Thus, my early fascination with electrical circuits and electrolysis has led me down a very rewarding pathway. This trek has been possible only because of the gracious mentoring of Stanley Bruckenstein and other teachers, as well as the contributions of industrial collaborators and financial sponsors, and the hard work of students too numerous to be identified here. It is certain that if I could choose to relive my life, I’d choose to follow the same pathway; however, I’d choose to walk more quickly.
1. V.G. Levich, Physicochemical Hydrodynamics,
Prentice-Hall: Englewood Cliffs, NJ, 1962.
2. W.M. Schwarz and I. Shain, “Generalized circuits for electro-analytical instrumentation”,
Anal. Chem. 1963, 35, 1770-78.
3. W. Underkofler and I. Shain, “A multipurpose operational amplifier instrument for electroanalytical studies,”
Anal. Chem. 1963, 35, 1778-83.
|—The first correct guess (as determined
by directly contacting the pictured-herein Electrochemical Nerd)
wins an autographed copy of the EN’s latest reprint—
—…and please send in your candidates
(and mystery photographs) for next issue’s entrant in "Name That Electrochemical
—Allen J. Bard, the 1st recipient of SEAC’s Charles N. Reilley Award (and the Hackerman/Welch Regents’ Chair in Chemistry at the University of Texas at Austin) was the recipient of the 1998 Award in the Chemical Sciences given by the National Academy of Sciences to recognize innovative research. Professor Bard was specifically cited by the NAS for "…his fundamental developments in mechanistic electrochemistry, electrochemiluminescence, semiconductor photoelectrochemistry, and scanning electrochemical microscopy."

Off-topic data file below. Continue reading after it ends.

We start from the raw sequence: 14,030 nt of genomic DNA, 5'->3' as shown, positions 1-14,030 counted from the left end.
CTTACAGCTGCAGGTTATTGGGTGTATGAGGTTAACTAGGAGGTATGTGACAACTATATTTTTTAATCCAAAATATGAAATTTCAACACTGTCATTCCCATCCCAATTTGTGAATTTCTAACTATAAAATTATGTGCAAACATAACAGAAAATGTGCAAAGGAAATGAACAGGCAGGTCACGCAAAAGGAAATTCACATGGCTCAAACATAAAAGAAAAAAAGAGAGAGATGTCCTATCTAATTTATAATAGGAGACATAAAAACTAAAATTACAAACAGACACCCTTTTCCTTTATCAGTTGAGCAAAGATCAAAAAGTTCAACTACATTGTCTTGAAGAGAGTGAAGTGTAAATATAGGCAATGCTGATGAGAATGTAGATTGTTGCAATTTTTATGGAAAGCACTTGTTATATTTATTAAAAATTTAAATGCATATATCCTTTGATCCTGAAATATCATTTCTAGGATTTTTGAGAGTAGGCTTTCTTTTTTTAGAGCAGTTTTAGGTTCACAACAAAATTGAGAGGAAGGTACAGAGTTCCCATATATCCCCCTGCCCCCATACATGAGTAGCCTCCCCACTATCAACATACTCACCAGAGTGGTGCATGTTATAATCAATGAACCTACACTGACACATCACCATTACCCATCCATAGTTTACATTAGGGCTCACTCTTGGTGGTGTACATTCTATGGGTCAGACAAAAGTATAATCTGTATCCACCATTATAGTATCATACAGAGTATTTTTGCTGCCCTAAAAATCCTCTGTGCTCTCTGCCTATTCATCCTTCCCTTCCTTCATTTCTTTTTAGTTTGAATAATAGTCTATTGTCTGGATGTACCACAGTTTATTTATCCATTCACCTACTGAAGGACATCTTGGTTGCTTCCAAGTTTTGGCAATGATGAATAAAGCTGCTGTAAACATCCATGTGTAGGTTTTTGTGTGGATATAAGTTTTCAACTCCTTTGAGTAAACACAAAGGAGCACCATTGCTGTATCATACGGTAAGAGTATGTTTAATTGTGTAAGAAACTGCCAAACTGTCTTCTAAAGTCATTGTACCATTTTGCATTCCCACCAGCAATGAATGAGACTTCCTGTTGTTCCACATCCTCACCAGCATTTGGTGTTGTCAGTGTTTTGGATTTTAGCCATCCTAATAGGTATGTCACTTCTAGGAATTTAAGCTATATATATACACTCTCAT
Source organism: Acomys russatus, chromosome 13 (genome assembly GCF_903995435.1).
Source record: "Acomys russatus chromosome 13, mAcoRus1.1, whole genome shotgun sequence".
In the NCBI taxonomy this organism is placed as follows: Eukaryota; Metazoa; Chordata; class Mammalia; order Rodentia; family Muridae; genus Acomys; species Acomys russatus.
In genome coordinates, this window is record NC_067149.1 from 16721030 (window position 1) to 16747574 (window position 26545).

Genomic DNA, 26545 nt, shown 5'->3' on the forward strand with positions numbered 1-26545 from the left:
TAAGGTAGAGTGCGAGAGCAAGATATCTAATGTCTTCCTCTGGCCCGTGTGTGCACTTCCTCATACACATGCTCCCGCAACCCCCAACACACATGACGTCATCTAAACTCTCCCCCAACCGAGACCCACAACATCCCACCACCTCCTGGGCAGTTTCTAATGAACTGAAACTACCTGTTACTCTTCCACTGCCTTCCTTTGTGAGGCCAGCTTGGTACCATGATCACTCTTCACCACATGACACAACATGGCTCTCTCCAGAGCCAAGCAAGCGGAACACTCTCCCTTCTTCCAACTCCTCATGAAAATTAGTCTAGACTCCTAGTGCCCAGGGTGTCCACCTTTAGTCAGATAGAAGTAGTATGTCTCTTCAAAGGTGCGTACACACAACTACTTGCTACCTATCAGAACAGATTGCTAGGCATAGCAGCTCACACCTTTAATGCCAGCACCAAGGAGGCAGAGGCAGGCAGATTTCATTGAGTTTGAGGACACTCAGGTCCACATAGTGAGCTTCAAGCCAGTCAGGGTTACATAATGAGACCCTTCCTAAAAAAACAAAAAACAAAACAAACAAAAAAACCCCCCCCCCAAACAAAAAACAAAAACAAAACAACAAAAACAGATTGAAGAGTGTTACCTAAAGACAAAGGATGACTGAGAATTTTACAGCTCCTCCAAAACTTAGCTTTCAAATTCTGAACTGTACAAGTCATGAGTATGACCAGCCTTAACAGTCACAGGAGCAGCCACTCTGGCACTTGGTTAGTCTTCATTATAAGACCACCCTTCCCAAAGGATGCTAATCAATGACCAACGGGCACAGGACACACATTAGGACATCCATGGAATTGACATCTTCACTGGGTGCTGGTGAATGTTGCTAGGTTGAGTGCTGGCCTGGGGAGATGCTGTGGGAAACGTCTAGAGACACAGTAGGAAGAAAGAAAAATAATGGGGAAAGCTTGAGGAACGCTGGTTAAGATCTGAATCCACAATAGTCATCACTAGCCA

—Allen J. Bard is also the recipient of the 1998 Pauling Award. This award is co-sponsored by the Oregon, Portland, and Puget Sound sections of the American Chemical Society and honors Oregon native, Linus Pauling. The University of Washington's Department of Chemistry will host the 1998 Pauling Symposium and Medal Presentation on Saturday, 21 November 1998 http://www.chem.washington.edu/paulingawardschedule.html). Professor Bard’s award address ("Electrogenerated Chemiluminescence—From Antibodies To Hot Electrons") will be presented as part of a symposium entitled Frontiers in Electrochemistry. Also speaking as part of the Pauling Symposium are distinguished SEAC members and Reilley Awardees: Larry Faulkner ("Electrochemistry's Third Century"), Fred Anson ("Electrochemical Applications Of Thin Layers Of Immiscible Organic Solvents Interposed Between Graphite Electrodes And Aqueous Solutions"), and Royce W. Murray ("Voltammetry in Semi-Solid Molecular Melts").
—Robert Kennedy (University of Florida) will be presented the Findeis Young Investigator Award (given by the Division of Analytical Chemsitry of the American Chemical Society) at the 1998 Eastern Analytical Symposium.
—Chad Mirkin (Northwestern University), has been named the 1999 recipient of the American Chemical Society’s Award in Pure Chemistry.
—Jean-Michel Savéant (Université de Paris VII), and SEAC’s 7th Reilley Awardee, was presented the Luigi Galvani Medal at the annual meeting of the Electrochemical Division of the Italian Chemical Society (September 1997) in honor of his outstanding contributions to electrochemistry.
Daren Caruana (d.caruana(at)mail.utexas.edu)—Cartoonist and Electrochemist (and Post-doctoral Associate)—returns with further adventures in the realm of electrochemical reality:
—Thanks again, Daren, for a glimpse of the joys (and frustrations) of electrochemistry!! … and Vive les Nanostructures! (is *that* what those ECL guys are looking for?)—
Symposium on New Electrochemical
Approaches in Biology and Materials Science
Royal Ballroom Salon A/ Sheraton-Imperial Hotel/Raleigh, NC